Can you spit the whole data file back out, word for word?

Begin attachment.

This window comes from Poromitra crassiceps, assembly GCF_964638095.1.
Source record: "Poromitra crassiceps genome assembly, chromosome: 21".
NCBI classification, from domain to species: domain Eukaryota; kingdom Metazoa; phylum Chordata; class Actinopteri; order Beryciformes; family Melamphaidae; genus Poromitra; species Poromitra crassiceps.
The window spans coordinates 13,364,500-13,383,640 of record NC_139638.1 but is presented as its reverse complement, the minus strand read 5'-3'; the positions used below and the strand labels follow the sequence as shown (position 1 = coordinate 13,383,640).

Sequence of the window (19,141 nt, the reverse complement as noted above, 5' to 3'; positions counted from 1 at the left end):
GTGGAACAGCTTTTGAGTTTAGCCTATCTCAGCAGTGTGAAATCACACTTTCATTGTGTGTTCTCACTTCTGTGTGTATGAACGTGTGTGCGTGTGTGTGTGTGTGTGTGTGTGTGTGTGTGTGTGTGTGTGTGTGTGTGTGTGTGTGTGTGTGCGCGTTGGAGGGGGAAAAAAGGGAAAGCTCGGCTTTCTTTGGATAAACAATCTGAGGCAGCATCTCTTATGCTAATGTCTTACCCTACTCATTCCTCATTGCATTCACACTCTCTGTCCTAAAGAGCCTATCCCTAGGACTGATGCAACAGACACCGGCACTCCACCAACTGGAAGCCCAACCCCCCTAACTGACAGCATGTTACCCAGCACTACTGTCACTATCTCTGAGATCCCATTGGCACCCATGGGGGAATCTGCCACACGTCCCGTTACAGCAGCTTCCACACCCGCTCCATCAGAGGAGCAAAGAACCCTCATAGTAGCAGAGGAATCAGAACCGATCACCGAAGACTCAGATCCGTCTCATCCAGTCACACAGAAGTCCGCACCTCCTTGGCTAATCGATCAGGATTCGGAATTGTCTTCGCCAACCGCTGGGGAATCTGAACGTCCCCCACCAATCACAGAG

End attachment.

This window comes from Poromitra crassiceps, assembly GCF_964638095.1.
Source record: "Poromitra crassiceps genome assembly, chromosome: 21".
NCBI classification, from domain to species: domain Eukaryota; kingdom Metazoa; phylum Chordata; class Actinopteri; order Beryciformes; family Melamphaidae; genus Poromitra; species Poromitra crassiceps.
The window spans coordinates 13,364,500-13,383,640 of record NC_139638.1 but is presented as its reverse complement, the minus strand read 5'-3'; the positions used below and the strand labels follow the sequence as shown (position 1 = coordinate 13,383,640).

Sequence of the window (19,141 nt, the reverse complement as noted above, 5' to 3'; positions counted from 1 at the left end):
GTGGAACAGCTTTTGAGTTTAGCCTATCTCAGCAGTGTGAAATCACACTTTCATTGTGTGTTCTCACTTCTGTGTGTATGAACGTGTGTGCGTGTGTGTGTGTGTGTGTGTGTGTGTGTGTGTGTGTGTGTGTGTGTGTGTGTGTGTGTGTGTGCGCGTTGGAGGGGGAAAAAAGGGAAAGCTCGGCTTTCTTTGGATAAACAATCTGAGGCAGCATCTCTTATGCTAATGTCTTACCCTACTCATTCCTCATTGCATTCACACTCTCTGTCCTAAAGAGCCTATCCCTAGGACTGATGCAACAGACACCGGCACTCCACCAACTGGAAGCCCAACCCCCCTAACTGACAGCATGTTACCCAGCACTACTGTCACTATCTCTGAGATCCCATTGGCACCCATGGGGGAATCTGCCACACGTCCCGTTACAGCAGCTTCCACACCCGCTCCATCAGAGGAGCAAAGAACCCTCATAGTAGCAGAGGAATCAGAACCGATCACCGAAGACTCAGATCCGTCTCATCCAGTCACACAGAAGTCCGCACCTCCTTGGCTAATCGATCAGGATTCGGAATTGTCTTCGCCAACCGCTGGGGAATCTGAACGTCCCCCACCAATCACAGAG